In Haley v. Kolbe & Kolbe Millwork Co., Inc., No. 14-cv-99-bbc, 2015 U.S. Dist. LEXIS 42584 (W.D. Wis. Apr. 1, 2015) the U.S. District Court for the Western District of Wisconsin granted summary judgment in favor of the insured, Kolbe & Kolbe Millwork Co. (Kolbe), holding that Fireman’s Fund Insurance Company and United States Fire Insurance Company (collectively the “insurers”) were estopped from having the right to select counsel to represent Kolbe in a class action lawsuit alleging the sale of defective windows.
The dispute regarding the right to choose counsel arose from Kolbe’s decision to hire an attorney from Foley & Lardner LLP in response to the underlying lawsuit filed against Kolbe on February 13, 2014. Kolbe tendered its defense and forwarded the complaint to the insurers on February 14, 2014. During a February 24, 2014 call, the insurers stated that they did not object to the attorney hired by Kolbe. However, the insurers retained coverage counsel to investigate the claim on March 3, 2014. Kolbe then invited the insurers to respond to its selection of counsel, but the insurers did not respond for three-and-a-half months.
In June 2014, the insurers finally sent Kolbe a letter stating that it could choose from two law firms to undertake its defense. Kolbe demurred because, in part, its counsel from Foley & Lardner had already, among other tasks, conducted interviews, reviewed numerous documents, retained an expert, inspected the plaintiffs’ homes, answered the complaint, issued discovery to the plaintiff, and began preparing discovery responses. In August 2014, the insurers retained one of the two previously identified firms to defend the insured. Kolbe, however, rejected that overture and decided to stick with the Foley & Lardner attorney it initially hired. Kolbe and the insurers subsequently filed cross-motions for summary judgment on this issue.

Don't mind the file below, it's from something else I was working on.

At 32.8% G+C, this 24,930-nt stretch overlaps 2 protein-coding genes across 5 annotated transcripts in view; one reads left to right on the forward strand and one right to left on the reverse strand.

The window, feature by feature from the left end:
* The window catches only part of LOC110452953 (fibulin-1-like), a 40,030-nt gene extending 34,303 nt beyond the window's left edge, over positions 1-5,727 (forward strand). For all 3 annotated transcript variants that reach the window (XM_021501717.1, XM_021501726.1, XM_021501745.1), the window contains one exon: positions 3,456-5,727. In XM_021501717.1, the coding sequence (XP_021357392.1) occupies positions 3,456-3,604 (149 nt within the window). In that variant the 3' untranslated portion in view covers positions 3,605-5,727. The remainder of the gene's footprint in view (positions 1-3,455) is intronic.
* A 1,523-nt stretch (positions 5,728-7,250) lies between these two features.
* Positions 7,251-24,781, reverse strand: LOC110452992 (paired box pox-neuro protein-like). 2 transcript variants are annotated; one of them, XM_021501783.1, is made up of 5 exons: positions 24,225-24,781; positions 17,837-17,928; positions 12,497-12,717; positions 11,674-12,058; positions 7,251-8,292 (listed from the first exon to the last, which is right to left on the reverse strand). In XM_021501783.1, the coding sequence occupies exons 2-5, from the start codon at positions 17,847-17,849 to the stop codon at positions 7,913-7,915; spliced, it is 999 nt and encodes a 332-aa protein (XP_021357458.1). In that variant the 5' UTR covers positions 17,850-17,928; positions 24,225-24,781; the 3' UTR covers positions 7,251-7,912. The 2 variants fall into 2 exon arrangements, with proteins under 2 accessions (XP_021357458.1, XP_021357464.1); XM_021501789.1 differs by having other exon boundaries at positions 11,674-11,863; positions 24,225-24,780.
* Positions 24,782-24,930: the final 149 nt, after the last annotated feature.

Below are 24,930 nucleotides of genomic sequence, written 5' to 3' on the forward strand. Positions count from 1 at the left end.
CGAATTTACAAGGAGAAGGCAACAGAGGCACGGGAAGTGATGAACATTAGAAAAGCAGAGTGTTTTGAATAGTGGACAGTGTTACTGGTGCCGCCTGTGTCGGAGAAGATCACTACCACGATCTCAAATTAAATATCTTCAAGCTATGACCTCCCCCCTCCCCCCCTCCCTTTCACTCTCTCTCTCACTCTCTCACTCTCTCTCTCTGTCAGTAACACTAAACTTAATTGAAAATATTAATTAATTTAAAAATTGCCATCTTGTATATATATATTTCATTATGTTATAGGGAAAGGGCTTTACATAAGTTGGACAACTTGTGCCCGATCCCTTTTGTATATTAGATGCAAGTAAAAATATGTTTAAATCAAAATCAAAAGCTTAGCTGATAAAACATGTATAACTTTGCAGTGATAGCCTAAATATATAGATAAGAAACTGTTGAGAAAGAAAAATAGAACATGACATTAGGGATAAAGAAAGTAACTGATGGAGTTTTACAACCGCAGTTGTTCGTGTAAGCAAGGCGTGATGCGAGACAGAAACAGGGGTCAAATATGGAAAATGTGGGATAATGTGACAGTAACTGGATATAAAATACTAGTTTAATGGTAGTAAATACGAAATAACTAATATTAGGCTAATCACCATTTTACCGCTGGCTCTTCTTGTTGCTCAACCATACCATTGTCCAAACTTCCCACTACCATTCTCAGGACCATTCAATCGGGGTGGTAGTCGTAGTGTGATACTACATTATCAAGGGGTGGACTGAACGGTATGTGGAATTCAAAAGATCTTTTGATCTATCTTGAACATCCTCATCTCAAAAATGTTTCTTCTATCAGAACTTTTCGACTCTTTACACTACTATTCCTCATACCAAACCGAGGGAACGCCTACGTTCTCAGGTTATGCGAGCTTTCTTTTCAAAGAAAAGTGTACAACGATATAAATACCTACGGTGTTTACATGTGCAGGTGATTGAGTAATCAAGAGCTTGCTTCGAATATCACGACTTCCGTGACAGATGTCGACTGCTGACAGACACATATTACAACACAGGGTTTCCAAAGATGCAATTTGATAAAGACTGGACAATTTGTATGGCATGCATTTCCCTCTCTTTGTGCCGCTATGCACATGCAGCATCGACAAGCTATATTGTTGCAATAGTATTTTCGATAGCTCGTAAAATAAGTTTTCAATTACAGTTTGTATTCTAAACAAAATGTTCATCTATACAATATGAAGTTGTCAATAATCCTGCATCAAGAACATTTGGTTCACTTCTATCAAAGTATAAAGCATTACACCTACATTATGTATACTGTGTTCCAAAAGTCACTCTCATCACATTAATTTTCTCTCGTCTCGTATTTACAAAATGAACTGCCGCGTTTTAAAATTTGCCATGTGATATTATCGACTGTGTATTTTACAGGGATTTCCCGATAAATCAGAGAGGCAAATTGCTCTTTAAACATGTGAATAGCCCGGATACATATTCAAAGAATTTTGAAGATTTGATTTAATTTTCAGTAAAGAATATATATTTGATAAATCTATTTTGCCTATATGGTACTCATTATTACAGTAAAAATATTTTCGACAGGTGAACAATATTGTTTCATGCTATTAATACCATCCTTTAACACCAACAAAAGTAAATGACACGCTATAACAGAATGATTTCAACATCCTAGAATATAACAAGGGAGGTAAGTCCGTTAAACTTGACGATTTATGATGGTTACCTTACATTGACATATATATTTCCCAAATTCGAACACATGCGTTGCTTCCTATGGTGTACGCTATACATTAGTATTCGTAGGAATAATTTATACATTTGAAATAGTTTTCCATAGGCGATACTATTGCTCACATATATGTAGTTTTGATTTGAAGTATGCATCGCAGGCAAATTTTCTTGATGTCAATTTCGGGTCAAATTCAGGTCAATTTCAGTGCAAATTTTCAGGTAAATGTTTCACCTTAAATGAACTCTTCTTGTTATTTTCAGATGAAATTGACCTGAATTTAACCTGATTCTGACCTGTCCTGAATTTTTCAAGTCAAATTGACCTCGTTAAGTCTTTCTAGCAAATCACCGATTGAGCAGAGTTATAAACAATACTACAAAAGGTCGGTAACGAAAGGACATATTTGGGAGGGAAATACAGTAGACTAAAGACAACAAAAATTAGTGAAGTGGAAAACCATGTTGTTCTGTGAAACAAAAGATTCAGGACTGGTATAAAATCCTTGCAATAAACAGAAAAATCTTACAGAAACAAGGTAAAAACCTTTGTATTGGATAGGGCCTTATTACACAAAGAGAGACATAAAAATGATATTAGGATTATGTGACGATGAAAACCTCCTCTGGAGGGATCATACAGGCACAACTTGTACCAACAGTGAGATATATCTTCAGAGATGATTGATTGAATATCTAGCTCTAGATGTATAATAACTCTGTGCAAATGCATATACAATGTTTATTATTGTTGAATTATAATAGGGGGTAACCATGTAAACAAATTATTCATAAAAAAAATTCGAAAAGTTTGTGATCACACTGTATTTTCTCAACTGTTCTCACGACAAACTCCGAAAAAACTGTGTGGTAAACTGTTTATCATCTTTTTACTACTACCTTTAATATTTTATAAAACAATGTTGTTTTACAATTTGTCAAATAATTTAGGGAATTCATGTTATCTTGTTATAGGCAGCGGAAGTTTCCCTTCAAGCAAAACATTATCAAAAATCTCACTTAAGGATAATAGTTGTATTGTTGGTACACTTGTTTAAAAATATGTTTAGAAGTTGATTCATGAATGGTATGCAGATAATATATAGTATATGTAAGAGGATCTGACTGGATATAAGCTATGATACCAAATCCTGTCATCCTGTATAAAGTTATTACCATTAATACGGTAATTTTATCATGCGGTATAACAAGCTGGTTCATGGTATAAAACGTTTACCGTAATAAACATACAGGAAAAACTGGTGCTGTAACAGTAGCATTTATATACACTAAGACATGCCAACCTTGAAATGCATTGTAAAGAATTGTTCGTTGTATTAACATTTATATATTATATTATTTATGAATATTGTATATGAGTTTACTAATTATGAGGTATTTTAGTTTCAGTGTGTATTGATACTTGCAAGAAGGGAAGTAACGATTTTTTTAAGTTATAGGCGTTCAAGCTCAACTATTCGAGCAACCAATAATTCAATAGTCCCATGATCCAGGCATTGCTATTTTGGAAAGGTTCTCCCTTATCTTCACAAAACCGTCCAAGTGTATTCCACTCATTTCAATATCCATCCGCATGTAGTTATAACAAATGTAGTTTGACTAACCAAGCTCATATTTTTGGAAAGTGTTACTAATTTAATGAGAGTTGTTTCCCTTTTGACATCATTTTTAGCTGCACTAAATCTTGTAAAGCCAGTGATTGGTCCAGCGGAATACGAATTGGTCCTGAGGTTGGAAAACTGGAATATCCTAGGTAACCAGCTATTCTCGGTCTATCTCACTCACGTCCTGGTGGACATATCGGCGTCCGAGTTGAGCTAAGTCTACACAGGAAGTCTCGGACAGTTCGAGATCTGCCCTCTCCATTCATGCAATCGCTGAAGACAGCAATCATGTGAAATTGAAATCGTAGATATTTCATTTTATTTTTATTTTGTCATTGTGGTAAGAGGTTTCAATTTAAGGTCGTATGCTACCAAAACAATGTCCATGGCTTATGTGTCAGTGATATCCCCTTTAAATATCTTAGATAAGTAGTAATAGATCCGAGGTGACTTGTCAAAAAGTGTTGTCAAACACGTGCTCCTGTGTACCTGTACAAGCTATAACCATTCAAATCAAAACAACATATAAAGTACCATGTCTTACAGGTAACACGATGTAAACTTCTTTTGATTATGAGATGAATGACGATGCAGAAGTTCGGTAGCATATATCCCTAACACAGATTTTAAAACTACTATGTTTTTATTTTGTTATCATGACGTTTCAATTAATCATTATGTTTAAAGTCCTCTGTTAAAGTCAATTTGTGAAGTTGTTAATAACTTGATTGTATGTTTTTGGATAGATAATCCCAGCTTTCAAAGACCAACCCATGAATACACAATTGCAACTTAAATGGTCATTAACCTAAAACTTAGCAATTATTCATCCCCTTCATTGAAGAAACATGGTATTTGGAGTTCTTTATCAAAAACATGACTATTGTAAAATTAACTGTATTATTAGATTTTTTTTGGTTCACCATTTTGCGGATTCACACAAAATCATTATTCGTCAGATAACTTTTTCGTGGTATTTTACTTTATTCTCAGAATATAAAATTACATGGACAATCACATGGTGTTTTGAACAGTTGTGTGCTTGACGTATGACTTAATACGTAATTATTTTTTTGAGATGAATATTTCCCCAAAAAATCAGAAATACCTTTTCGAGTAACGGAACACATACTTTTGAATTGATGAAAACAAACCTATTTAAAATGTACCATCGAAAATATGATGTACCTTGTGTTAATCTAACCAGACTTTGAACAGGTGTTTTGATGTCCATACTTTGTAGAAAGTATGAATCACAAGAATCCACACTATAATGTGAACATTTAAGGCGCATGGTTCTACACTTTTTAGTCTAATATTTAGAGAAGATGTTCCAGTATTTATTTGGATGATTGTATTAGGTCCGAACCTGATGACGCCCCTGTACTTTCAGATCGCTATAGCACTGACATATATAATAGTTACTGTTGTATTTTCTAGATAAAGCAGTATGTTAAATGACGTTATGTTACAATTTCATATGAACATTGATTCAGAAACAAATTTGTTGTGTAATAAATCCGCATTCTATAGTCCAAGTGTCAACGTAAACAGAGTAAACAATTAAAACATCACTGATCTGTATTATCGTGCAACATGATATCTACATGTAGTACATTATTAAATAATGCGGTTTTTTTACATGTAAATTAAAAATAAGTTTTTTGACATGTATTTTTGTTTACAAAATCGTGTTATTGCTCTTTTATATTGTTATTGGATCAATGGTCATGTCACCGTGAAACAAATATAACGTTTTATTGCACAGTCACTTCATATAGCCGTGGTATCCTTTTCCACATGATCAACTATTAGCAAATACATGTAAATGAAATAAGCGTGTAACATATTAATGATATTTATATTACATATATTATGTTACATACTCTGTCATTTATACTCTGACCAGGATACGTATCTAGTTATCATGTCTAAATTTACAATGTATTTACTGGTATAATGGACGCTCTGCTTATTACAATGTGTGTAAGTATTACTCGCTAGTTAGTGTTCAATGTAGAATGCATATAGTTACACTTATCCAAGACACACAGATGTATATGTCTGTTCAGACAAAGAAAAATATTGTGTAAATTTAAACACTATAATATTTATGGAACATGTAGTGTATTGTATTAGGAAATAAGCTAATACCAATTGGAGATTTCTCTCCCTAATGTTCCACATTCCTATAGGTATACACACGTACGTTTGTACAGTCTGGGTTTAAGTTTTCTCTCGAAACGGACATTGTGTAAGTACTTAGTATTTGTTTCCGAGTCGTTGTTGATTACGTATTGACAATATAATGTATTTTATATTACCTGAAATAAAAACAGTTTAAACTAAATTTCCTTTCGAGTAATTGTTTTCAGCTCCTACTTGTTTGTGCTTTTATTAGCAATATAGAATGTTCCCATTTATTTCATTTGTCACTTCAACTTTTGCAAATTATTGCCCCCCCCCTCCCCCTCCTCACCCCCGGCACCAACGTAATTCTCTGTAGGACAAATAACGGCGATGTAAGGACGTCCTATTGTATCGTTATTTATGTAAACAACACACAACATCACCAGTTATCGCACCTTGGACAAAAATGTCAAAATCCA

While the district court recognized that insurers generally have the right to choose counsel for their insureds, even when their insureds are being defended under a reservation of rights, the district court held that these particular insurers were estopped from doing so due to their inaction. The court stressed that it took four months for the insurers to inform Kolbe that they rejected Foley & Lardner as counsel. Additionally, the court cited to numerous decisions from other jurisdictions that have applied estoppel to similar situations.
The insurers argued that the requirements of estoppel were not met in this case. The district court disagreed, stating that estoppel applies when a party’s inaction induces reliance by another party and prejudices the relying party, which it asserted had occurred here. The district court reasoned that Kolbe was prejudiced by the insurers’ inaction since forcing a change of the attorney who had already invested significant time in the case could jeopardize the defense and cause significant delays without knowing that the court would grant extensions to allow new counsel to familiarize itself with the case. Additionally, the court viewed the insurers’ four month delay on behalf of the insurers unfavorably and considered the reasons for delay disingenuous. Therefore, the district court concluded that Kolbe was free to choose its own counsel.